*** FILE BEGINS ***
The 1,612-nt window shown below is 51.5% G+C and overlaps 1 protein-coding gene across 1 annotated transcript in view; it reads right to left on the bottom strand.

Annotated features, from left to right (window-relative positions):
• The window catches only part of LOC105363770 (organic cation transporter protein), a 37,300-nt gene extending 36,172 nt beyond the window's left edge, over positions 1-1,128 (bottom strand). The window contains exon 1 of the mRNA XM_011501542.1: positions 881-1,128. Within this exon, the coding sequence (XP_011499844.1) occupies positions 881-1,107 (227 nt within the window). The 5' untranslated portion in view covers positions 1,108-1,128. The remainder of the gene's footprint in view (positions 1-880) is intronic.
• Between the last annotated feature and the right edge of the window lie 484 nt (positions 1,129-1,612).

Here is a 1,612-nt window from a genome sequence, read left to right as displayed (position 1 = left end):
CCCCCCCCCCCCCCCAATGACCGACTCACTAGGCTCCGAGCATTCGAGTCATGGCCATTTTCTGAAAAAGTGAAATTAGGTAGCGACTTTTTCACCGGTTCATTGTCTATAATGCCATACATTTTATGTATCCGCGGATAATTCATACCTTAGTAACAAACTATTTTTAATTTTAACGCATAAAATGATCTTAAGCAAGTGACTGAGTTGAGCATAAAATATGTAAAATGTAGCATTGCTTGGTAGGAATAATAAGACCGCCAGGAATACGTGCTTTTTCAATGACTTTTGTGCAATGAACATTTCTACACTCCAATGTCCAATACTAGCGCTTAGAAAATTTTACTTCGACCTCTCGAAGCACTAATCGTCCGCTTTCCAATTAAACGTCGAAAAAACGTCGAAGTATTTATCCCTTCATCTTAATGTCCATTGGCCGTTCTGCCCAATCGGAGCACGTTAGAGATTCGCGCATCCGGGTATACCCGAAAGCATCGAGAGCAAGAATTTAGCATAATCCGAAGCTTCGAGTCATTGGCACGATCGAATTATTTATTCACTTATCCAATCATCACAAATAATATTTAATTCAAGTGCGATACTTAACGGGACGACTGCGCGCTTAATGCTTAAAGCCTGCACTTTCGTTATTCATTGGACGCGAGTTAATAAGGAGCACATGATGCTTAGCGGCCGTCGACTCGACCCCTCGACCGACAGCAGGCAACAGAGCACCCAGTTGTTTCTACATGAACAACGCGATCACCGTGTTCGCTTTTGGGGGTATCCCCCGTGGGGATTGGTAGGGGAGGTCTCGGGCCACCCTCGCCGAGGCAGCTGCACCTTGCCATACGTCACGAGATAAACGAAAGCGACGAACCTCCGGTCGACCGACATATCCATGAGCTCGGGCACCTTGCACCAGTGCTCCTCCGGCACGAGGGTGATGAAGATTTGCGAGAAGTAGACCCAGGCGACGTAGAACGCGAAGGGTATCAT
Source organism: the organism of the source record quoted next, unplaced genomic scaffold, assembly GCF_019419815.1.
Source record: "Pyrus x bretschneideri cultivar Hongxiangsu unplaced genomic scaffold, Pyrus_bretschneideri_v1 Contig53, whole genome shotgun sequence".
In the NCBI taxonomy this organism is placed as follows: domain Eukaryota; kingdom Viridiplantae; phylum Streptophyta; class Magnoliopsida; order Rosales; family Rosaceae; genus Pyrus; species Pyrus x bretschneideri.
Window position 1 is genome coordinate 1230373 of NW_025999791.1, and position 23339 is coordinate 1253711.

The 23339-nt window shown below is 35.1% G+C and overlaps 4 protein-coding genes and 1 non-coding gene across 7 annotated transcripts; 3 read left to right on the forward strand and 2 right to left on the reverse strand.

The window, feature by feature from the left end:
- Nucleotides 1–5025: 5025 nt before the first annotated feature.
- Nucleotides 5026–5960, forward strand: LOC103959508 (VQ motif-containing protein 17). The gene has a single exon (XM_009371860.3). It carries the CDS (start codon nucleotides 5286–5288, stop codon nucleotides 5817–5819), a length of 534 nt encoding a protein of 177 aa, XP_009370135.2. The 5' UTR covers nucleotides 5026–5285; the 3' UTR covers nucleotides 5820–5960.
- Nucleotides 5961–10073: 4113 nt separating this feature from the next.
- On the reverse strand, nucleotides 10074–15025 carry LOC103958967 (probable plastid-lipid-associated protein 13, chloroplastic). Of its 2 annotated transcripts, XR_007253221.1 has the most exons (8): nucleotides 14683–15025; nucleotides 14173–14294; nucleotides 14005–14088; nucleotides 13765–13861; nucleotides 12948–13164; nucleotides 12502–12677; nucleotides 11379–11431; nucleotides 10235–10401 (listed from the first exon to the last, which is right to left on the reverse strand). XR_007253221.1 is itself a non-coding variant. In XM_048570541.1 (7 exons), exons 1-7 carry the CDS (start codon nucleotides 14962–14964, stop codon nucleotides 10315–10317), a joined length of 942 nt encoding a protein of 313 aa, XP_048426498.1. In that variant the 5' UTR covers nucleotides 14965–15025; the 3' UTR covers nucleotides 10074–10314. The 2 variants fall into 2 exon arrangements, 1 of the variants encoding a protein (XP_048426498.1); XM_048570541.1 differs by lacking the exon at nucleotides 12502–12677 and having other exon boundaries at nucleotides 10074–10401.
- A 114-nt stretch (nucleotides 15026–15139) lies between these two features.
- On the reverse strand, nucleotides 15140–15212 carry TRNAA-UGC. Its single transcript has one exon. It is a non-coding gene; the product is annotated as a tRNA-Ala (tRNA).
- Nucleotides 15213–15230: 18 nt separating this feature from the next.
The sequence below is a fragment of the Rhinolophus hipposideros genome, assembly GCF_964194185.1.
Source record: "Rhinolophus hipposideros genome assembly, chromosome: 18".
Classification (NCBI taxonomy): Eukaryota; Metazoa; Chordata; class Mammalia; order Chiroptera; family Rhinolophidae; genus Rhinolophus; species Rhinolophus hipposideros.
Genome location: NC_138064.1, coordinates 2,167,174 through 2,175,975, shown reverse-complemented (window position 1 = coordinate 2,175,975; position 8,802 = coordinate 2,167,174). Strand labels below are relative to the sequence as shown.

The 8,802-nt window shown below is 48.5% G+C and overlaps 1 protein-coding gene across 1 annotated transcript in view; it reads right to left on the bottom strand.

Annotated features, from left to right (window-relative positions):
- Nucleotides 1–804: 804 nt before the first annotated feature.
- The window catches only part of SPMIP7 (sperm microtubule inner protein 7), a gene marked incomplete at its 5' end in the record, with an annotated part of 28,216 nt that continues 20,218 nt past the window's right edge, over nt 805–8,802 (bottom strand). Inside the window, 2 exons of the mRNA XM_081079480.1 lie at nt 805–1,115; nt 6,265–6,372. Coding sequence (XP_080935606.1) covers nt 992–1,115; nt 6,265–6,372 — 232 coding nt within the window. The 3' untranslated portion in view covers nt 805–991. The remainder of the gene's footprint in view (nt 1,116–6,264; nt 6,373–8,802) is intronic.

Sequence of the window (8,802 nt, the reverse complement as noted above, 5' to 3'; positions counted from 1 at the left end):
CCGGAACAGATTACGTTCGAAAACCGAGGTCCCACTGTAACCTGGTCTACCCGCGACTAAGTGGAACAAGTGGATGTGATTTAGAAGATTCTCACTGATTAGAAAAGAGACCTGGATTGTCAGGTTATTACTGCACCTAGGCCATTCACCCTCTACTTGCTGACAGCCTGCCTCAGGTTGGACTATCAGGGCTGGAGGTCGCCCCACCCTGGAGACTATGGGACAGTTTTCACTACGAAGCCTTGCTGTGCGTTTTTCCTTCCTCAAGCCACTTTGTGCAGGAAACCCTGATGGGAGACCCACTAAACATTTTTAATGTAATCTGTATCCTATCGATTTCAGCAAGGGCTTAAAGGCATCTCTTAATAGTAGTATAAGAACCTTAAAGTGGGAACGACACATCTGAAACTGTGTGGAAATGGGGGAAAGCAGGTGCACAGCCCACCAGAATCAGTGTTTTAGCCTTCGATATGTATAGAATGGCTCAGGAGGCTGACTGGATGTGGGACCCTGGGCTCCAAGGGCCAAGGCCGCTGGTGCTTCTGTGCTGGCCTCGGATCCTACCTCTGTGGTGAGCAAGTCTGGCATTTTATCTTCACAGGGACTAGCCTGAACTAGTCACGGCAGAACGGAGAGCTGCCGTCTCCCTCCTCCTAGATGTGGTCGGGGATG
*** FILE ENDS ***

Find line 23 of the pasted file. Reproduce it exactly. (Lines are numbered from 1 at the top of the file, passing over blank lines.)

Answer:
Genome location: NC_138064.1, coordinates 2,167,174 through 2,175,975, shown reverse-complemented (window position 1 = coordinate 2,175,975; position 8,802 = coordinate 2,167,174). Strand labels below are relative to the sequence as shown.